How to Get Organizational Strategy Right

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Does your nonprofit have a strategic plan? Has it been updated within the last year? Is it referenced often? If you answered ‘yes’ to all three of these questions, congratulations! You're among very few organizations that have taken the first step in ensuring a successful future.

If your nonprofit is like most, you answered ‘yes’ or ‘no’ to the first question, and ‘I don't know’ or ‘no’ to the rest.

Believe it or not, you have a strategy!

Regardless of whether your organization has invested in a formal strategic plan or not, you still have a strategy. As Roger Martin recently wrote on the HBR blog network:

Every organization competes in a particular place, in a particular way, and with a set of capabilities and management systems—all of which are the result of choices that people in the organization have made and are making every day.

Martin goes on to explain that regardless of your strategic intentions, it’s what your team does on a daily basis that is the reality of your strategy. That strategic decision-making takes place throughout the organization, and that every employee plays a role in setting strategy.

But is it the right strategy?

Making sure that everyone is executing the same strategy requires that every member of the team understands the top-level organizational strategy and what their personal responsibility and opportunity is in relation to the strategy.

Martin advises that each individual think carefully about four things:

  1. What is the strategic intent of the leaders of the level above mine?
  2. What are the key choices that I make in my jurisdiction?
  3. With what strategic logic can I align those choices with those above me?
  4. How can I communicate the logic of my strategy choices to those who report to me?

Ensure your strategy sticks, by connecting the dots.

In addition to encouraging every person in the company to view their role in this manner, at OrangeGerbera we help our clients put in place a framework that forms a direct connection between the top-level strategy and individual work plans.

The typical outcome looks something like this:

  • The organization's strategic plan has no more than four or five high-priority goals at any given time and has articulated them succinctly and specifically.
  • Each department or team within the organization has its own strategy and handful of goals that clearly roll up to and support the organization’s goals.
  • Every planned project, initiative, or activity undertaken by a team can be directly tied to at least one of the departmental goals.

We've found that this approach works best when the strategy and goals at each level are set collaboratively with all stakeholders, and where team leaders and members identify how individual work plans also support the strategy.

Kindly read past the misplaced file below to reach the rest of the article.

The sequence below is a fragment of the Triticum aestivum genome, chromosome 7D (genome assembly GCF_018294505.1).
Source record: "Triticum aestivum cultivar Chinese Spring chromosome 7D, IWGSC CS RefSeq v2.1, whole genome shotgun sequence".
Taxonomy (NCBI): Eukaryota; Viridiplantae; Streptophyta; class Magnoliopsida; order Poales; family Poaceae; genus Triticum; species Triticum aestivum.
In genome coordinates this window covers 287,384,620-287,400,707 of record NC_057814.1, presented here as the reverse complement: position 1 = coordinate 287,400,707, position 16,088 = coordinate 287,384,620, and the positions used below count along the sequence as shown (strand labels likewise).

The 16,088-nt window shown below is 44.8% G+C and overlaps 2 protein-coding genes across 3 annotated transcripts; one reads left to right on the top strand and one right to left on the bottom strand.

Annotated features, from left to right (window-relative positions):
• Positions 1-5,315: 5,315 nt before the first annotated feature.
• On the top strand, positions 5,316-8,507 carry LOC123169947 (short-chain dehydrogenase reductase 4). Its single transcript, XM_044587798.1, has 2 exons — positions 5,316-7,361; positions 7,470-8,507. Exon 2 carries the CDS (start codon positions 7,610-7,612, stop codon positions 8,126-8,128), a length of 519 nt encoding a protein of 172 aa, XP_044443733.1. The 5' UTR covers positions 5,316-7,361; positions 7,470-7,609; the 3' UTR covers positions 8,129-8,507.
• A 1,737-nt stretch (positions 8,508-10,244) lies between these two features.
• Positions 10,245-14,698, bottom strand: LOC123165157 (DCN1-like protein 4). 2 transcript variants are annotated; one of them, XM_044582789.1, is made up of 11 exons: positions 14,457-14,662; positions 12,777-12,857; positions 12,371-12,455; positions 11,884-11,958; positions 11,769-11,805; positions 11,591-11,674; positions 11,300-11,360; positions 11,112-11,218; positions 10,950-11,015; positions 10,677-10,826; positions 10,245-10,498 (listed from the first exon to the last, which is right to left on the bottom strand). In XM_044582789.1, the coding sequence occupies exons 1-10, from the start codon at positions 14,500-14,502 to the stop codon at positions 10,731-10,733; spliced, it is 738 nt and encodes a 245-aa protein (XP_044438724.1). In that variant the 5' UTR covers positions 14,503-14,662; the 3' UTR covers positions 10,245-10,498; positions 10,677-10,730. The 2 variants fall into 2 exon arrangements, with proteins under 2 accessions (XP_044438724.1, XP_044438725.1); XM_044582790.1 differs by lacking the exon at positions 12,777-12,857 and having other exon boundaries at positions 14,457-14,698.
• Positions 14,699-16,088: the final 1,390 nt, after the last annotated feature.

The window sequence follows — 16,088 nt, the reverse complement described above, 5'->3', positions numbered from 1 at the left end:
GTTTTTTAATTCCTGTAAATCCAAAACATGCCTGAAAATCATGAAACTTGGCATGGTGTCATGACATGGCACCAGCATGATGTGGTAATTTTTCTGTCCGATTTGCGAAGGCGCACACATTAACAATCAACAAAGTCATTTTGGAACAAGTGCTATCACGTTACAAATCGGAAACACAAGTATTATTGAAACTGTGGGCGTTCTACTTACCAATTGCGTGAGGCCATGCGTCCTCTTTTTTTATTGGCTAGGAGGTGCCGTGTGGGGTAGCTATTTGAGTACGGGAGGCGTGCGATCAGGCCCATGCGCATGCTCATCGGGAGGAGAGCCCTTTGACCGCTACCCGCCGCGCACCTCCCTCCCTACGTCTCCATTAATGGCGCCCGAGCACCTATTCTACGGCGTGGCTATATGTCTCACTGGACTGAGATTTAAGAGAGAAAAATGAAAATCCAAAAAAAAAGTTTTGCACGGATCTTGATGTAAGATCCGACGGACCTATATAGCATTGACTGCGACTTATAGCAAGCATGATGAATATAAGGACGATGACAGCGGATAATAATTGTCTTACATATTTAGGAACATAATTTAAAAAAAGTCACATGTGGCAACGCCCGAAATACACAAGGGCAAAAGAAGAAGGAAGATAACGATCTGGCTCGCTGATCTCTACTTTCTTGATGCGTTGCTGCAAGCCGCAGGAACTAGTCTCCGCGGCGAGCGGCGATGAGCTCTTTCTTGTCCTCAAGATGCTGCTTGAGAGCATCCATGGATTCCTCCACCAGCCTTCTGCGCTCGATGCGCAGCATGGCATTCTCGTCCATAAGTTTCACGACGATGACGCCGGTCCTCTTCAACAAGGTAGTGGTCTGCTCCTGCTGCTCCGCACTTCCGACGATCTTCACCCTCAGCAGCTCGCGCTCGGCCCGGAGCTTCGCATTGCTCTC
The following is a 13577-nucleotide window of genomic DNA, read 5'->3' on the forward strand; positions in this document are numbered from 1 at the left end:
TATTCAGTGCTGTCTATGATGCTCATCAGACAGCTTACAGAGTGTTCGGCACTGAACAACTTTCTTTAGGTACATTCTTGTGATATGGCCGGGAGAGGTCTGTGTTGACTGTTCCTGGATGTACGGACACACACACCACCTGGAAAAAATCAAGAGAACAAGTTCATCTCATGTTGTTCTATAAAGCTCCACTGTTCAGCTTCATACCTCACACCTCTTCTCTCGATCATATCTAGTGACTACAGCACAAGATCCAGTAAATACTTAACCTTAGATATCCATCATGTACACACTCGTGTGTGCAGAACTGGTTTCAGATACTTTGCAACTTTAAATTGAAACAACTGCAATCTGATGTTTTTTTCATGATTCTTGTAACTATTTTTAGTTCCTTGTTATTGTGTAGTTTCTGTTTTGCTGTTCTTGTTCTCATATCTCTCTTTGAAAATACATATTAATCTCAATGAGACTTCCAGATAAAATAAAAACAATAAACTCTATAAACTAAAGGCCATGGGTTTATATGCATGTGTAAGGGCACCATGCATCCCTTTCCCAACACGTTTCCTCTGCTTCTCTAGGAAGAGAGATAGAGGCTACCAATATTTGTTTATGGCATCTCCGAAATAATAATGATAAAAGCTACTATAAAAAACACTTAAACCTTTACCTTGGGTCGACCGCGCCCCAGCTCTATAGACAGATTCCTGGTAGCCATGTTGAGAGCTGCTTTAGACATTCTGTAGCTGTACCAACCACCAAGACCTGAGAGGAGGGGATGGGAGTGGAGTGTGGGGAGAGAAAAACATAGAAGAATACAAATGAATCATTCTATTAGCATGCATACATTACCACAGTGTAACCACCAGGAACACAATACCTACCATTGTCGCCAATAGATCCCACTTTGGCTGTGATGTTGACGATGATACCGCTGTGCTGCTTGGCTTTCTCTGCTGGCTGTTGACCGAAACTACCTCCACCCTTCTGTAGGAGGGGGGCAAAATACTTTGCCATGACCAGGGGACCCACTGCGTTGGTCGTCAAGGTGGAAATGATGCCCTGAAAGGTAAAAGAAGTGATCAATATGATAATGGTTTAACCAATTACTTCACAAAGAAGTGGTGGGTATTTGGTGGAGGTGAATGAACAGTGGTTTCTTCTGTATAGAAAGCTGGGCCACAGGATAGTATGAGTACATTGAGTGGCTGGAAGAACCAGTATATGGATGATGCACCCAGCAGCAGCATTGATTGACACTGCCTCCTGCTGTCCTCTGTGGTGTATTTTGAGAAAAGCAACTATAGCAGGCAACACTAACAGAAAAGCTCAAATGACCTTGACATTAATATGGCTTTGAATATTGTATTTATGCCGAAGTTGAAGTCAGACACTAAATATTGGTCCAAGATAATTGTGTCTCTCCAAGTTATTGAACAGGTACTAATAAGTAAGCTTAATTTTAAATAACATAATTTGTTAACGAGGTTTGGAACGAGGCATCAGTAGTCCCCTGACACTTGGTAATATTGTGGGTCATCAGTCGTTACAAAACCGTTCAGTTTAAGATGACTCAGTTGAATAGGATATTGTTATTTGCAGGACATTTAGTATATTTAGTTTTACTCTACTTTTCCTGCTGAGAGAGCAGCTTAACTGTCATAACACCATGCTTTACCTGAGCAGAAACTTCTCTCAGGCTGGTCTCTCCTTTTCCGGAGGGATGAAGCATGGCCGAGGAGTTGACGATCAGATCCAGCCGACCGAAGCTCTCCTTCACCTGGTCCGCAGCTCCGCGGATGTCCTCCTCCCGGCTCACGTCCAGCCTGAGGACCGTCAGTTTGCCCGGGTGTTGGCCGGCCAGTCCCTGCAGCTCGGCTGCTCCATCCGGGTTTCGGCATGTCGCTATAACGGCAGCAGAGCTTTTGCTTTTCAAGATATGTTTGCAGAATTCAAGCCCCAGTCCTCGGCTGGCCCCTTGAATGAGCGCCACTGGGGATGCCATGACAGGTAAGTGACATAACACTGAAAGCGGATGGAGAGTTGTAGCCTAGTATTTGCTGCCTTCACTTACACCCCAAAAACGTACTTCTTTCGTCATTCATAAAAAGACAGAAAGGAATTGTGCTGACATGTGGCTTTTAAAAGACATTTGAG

When helping nonprofits adopt a thoughtful and systematic approach to their fundraising, we help encourage a process that highlights this connection throughout the organization, so that every activity, from individual microblogging to updating donor profiles in the CRM system, are never more than 3–4 steps removed from top-level organizational goals.

An example of this in action is a recent workshop promotion conducted by one of our clients:

  • The person responsible for the promotion executed a series of Facebook posts with specific calls to action for people to register for the workshop. Per his plan, his goal was to drive at least four registrations as a result of these Facebook posts.
  • The rest of his plan (he was using an action brief) included other tactics that, based on previous promotions, he estimated would drive an additional 12 registrations.
  • One of the primary goals of his plan was to drive at least 14 total registrations for the workshop. (As a best practice, they always plan to exceed their goals.)
  • This campaign is one of 18 that his department will conduct this year that include workshop registrations as a primary goal. The sum of all registration goals from all 18 campaigns totals 200, which is his department’s annual goal for workshop registrations.
  • One of his nonprofit’s top-level goals this year is to increase engagement in their programs (of which workshops are one) by at least 25%, which will be accomplished if all departments successfully reach their respective corresponding goals for the year.

As you can see from this example, if the organization doesn’t reach its program engagement goal, it’s a very simple process to figure out what went wrong and how to correct it.

By connecting the dots between project work plans and top-level organizational goals, the organization can be confident that all members of the team are supporting the same strategy.

Image Credit: John Morgan (with changes)